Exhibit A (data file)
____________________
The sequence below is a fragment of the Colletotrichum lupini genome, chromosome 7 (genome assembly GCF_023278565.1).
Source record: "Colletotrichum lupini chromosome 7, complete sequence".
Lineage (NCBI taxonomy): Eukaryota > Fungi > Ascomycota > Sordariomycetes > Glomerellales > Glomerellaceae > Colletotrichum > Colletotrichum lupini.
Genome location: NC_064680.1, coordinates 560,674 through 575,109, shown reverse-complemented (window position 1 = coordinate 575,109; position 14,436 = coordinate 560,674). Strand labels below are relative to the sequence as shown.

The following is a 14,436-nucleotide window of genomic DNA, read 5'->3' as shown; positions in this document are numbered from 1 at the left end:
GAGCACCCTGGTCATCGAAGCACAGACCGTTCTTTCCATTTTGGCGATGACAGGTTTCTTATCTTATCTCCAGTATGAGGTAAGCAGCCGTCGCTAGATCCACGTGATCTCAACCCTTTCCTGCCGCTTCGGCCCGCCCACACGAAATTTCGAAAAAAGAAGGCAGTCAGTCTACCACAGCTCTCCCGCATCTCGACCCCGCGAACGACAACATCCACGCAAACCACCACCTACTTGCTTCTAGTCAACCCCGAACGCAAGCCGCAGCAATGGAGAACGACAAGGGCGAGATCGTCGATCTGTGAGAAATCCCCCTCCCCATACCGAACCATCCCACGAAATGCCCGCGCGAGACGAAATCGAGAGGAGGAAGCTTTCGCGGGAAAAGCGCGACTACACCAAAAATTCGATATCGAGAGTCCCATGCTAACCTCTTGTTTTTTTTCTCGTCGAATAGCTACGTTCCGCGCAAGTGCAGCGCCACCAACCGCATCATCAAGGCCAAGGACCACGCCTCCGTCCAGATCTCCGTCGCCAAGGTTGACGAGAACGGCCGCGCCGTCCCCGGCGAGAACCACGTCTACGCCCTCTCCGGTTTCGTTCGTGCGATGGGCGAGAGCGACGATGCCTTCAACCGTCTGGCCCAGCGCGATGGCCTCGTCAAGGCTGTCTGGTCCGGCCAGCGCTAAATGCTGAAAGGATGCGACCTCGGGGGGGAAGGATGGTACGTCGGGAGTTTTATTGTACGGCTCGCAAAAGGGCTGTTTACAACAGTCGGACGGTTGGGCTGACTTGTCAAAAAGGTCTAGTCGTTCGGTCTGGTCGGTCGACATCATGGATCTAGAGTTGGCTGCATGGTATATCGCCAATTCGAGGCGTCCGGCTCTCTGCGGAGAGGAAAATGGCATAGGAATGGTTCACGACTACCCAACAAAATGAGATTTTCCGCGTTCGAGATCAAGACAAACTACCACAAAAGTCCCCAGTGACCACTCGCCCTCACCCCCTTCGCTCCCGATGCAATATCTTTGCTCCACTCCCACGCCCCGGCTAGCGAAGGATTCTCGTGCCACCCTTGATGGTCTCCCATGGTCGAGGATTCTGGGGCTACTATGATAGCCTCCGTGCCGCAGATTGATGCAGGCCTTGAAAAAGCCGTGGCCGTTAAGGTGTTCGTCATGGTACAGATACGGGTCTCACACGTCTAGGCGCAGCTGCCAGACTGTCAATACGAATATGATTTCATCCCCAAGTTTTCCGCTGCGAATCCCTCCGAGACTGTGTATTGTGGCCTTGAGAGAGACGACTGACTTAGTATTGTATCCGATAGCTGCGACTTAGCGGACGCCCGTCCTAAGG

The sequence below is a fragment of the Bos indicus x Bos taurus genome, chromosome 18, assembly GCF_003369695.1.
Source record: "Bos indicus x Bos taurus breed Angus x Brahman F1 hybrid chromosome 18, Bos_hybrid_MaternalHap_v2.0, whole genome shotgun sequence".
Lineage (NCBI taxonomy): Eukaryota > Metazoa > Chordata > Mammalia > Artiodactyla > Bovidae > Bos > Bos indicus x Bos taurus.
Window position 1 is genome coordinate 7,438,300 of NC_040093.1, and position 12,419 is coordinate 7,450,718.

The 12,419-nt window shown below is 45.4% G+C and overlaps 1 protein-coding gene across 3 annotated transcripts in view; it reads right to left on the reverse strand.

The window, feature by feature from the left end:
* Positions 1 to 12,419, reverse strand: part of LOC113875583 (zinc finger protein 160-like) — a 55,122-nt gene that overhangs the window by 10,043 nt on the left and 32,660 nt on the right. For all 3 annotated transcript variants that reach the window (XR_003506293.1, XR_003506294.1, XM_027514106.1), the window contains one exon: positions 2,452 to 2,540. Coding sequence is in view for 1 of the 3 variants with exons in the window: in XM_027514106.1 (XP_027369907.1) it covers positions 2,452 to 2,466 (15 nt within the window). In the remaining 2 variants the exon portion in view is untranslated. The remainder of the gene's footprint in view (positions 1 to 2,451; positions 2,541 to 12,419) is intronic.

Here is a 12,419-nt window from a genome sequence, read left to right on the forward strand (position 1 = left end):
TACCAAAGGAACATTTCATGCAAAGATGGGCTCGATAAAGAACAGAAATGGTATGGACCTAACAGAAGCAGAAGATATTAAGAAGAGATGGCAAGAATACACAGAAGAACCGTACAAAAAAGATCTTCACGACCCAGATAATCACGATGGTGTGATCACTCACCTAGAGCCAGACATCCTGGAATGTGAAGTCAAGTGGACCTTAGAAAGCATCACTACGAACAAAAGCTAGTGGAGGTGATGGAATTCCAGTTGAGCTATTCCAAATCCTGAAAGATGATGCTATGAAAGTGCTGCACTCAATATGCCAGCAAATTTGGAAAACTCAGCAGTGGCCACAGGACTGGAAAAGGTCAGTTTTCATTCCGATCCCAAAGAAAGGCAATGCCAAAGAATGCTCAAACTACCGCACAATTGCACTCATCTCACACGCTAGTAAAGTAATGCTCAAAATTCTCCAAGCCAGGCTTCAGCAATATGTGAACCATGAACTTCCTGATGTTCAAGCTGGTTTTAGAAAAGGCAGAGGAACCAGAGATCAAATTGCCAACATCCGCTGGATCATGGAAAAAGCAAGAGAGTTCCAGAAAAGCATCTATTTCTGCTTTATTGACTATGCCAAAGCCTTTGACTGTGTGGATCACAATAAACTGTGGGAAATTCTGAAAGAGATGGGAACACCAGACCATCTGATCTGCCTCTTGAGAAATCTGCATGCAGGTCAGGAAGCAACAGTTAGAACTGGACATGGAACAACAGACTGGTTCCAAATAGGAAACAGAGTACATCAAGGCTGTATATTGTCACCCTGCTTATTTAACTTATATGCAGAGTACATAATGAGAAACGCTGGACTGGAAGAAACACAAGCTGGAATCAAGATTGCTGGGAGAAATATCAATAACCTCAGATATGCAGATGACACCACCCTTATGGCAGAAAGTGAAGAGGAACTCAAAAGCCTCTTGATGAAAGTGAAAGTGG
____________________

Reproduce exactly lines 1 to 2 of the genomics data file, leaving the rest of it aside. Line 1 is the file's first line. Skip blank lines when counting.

The sequence below is a fragment of the Colletotrichum lupini genome, chromosome 7 (genome assembly GCF_023278565.1).
Source record: "Colletotrichum lupini chromosome 7, complete sequence".